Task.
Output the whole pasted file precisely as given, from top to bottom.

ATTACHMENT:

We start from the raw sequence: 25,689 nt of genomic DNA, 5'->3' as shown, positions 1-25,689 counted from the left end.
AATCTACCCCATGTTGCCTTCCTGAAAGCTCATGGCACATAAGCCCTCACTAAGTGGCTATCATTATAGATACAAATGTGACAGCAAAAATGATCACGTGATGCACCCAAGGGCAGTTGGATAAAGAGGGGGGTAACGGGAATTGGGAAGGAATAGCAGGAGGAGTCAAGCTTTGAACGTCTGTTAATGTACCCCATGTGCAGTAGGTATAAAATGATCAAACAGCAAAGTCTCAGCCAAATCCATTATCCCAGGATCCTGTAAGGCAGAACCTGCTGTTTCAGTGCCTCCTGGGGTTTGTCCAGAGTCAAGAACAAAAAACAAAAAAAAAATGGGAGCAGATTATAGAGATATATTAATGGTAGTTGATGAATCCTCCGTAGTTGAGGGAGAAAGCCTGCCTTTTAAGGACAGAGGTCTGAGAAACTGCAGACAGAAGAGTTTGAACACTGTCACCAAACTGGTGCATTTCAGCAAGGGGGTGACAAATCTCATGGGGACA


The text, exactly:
We start from the raw sequence: 25,689 nt of genomic DNA, 5'->3' as shown, positions 1-25,689 counted from the left end.
AATCTACCCCATGTTGCCTTCCTGAAAGCTCATGGCACATAAGCCCTCACTAAGTGGCTATCATTATAGATACAAATGTGACAGCAAAAATGATCACGTGATGCACCCAAGGGCAGTTGGATAAAGAGGGGGGTAACGGGAATTGGGAAGGAATAGCAGGAGGAGTCAAGCTTTGAACGTCTGTTAATGTACCCCATGTGCAGTAGGTATAAAATGATCAAACAGCAAAGTCTCAGCCAAATCCATTATCCCAGGATCCTGTAAGGCAGAACCTGCTGTTTCAGTGCCTCCTGGGGTTTGTCCAGAGTCAAGAACAAAAAACAAAAAAAAAATGGGAGCAGATTATAGAGATATATTAATGGTAGTTGATGAATCCTCCGTAGTTGAGGGAGAAAGCCTGCCTTTTAAGGACAGAGGTCTGAGAAACTGCAGACAGAAGAGTTTGAACACTGTCACCAAACTGGTGCATTTCAGCAAGGGGGTGACAAATCTCATGGGGACA